She curled about the pillow as if now ashamed of her exterior as well. He rose and pulled the pillow away.
   "Don't hide."
   "Why not when even a sweet guy like you gets bent out of shape about Jews? I didn't understand what you said, but I know it was bad."
   He sat beside her and kissed her brow. "Sorry. I just hate it when you're deceitful."
   "You'd leave me if I wasn't, and I'm not ready to let you go yet."
   She wept at his shoulder, then dozed.
   "Wake up," he whispered, rising. "You're gonna be late."
   "Stay," she said, grasping his arm, gaze suppliant. "I'll be back by eleven. I give my parents three nights year, the next two and Yom Kippur. It means so much to them."
   "I'd never keep you from your family or your faith."
   She averted her gaze, troubled. "It's not faith on my part. It's deceit. In a way, I deceive my pop like I deceive you. Deep down, he knows what I am. Soon you'll know it too."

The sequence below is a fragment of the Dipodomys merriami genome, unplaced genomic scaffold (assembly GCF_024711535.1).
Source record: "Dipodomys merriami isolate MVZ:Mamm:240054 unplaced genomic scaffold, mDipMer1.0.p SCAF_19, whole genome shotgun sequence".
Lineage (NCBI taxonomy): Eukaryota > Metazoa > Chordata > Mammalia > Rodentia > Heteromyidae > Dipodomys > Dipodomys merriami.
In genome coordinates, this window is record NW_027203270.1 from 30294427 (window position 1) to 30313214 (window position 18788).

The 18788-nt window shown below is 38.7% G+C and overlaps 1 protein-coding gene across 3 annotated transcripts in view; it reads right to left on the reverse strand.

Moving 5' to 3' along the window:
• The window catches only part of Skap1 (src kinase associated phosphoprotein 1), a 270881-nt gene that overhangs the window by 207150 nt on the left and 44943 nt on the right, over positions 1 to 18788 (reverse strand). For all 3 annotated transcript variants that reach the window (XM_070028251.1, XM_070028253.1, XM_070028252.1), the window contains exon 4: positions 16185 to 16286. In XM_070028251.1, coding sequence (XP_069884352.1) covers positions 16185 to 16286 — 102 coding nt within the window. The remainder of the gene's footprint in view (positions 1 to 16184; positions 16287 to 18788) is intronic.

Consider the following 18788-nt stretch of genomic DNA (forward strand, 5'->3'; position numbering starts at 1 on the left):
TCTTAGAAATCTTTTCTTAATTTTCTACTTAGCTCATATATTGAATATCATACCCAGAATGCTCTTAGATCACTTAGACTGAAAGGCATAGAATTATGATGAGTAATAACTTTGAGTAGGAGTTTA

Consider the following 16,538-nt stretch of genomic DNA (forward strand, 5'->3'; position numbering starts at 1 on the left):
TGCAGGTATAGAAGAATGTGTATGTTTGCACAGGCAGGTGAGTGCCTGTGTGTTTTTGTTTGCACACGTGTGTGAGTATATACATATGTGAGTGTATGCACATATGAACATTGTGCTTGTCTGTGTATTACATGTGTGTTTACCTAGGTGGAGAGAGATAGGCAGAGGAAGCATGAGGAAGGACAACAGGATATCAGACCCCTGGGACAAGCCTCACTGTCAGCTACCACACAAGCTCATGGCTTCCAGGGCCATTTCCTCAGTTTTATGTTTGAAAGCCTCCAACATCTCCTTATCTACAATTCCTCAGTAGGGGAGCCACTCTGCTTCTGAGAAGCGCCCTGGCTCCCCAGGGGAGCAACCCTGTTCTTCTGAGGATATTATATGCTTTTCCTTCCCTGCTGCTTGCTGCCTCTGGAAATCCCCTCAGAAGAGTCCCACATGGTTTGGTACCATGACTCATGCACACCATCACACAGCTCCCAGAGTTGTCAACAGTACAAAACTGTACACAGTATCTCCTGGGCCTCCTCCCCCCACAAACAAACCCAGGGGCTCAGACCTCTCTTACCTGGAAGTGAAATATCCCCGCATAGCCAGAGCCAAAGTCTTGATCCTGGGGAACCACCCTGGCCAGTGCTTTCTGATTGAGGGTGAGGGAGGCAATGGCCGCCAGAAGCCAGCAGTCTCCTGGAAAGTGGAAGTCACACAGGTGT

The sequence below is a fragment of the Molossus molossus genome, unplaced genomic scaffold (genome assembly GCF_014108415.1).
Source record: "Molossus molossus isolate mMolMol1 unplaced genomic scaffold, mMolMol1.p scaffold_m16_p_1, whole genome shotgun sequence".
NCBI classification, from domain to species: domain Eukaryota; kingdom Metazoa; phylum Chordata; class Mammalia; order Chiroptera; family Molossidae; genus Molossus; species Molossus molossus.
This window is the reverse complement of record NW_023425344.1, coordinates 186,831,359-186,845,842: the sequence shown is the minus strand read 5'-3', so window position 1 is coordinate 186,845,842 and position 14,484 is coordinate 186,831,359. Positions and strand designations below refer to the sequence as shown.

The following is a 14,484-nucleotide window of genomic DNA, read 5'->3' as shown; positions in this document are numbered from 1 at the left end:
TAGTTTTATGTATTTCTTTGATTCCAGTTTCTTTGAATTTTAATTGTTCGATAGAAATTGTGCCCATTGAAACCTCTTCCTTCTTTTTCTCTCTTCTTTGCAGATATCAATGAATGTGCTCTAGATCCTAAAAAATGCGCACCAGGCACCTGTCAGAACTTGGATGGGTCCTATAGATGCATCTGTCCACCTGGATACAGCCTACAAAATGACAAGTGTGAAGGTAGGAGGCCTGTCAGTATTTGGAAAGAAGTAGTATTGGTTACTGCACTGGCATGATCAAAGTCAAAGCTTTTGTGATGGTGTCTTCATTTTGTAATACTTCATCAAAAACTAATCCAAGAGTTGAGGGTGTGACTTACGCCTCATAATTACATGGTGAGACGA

She exited the bathroom in a modest dress and tossed him a set of keys. "I had these made, in case you want to go out for a while."
   Upon her return, she found him stretched on the floor, watching television.
   "I'm stuffed," she said, laying beside him.
   "I thought you were supposed to fast."
   "That's Yom Kippur, the day of atonement."
   "Are you allowed to have sex that day?"
   "I was always afraid to ask."
   "You want your father to think you're still a virgin?"
   She did not laugh. "I always stay there overnight that day."
   "I'll probably do the same with my mother on Christmas Eve."